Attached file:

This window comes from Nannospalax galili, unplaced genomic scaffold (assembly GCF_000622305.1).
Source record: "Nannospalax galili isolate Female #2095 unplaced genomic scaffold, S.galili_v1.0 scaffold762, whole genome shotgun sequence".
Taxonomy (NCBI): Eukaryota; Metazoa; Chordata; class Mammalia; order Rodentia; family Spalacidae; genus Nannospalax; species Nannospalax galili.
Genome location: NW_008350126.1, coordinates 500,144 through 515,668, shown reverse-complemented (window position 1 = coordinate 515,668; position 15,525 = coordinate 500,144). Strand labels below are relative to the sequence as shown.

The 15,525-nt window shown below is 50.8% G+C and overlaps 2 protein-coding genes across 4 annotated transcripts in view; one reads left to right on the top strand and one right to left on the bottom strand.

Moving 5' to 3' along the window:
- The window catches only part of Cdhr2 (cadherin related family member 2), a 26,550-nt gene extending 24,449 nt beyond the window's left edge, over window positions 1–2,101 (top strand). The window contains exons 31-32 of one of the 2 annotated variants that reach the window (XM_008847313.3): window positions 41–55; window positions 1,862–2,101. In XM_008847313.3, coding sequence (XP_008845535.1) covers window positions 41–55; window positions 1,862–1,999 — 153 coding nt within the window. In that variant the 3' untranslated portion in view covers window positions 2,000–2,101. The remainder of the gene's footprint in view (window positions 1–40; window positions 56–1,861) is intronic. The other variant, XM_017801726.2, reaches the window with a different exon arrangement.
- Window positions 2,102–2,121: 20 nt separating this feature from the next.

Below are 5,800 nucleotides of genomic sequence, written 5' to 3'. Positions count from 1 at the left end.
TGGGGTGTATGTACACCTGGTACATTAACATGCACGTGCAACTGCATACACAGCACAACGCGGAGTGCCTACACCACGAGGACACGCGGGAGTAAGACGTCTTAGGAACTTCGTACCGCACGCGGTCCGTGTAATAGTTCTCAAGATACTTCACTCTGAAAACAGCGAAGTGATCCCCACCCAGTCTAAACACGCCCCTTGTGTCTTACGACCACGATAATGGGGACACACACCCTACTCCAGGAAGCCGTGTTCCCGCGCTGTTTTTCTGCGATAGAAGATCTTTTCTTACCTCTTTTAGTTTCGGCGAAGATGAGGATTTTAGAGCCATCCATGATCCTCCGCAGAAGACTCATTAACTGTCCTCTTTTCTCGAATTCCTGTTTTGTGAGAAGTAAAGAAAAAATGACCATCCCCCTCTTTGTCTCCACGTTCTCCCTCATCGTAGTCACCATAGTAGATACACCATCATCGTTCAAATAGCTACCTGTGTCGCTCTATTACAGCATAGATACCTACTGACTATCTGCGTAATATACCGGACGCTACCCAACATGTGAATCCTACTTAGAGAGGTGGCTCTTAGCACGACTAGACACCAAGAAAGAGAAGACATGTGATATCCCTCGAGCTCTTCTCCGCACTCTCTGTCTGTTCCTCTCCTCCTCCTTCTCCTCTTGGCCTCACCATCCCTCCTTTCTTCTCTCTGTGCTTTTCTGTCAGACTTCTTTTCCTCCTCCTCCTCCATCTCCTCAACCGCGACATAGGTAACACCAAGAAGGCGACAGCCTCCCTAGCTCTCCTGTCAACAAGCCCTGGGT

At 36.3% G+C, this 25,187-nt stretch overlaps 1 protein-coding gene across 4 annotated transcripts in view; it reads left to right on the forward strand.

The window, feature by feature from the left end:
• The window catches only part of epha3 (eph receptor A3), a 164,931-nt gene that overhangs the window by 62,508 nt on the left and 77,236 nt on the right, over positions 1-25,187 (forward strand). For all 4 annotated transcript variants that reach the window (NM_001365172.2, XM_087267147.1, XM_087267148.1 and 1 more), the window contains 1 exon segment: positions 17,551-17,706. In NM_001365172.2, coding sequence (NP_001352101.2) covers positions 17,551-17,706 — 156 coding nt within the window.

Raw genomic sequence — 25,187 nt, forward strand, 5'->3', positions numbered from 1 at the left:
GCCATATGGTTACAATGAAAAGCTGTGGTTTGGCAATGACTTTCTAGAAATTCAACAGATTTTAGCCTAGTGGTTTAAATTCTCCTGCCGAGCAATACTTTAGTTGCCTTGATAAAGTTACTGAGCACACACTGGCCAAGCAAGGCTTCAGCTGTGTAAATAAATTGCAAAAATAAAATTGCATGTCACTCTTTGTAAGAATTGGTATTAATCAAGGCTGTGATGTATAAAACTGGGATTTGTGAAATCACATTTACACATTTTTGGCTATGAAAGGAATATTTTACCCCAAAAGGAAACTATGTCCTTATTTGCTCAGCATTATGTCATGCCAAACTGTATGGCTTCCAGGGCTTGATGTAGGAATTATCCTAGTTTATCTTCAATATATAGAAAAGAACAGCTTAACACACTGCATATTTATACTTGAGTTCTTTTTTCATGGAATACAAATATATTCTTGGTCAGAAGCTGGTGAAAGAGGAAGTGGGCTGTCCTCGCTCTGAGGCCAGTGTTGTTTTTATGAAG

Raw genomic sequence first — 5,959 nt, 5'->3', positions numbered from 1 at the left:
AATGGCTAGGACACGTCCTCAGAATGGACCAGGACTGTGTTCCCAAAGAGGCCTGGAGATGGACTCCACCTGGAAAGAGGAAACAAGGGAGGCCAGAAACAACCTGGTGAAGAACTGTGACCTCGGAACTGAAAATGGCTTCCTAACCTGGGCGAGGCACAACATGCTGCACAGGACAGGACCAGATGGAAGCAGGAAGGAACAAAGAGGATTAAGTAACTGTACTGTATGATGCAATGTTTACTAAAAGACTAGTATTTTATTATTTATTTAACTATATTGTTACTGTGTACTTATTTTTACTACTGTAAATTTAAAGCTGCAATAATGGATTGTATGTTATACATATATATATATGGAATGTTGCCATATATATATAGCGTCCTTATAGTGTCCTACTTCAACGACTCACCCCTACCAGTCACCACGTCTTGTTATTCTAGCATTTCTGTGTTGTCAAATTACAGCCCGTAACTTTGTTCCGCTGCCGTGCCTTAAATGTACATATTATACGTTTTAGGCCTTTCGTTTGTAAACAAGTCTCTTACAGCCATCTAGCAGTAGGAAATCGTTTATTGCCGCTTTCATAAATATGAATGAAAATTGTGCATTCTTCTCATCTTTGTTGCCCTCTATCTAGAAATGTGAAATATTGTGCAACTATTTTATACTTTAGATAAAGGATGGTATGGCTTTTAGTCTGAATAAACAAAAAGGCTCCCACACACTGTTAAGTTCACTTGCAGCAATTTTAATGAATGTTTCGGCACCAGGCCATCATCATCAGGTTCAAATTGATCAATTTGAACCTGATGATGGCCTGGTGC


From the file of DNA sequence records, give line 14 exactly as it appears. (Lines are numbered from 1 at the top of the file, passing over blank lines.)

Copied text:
Raw genomic sequence — 25,187 nt, forward strand, 5'->3', positions numbered from 1 at the left: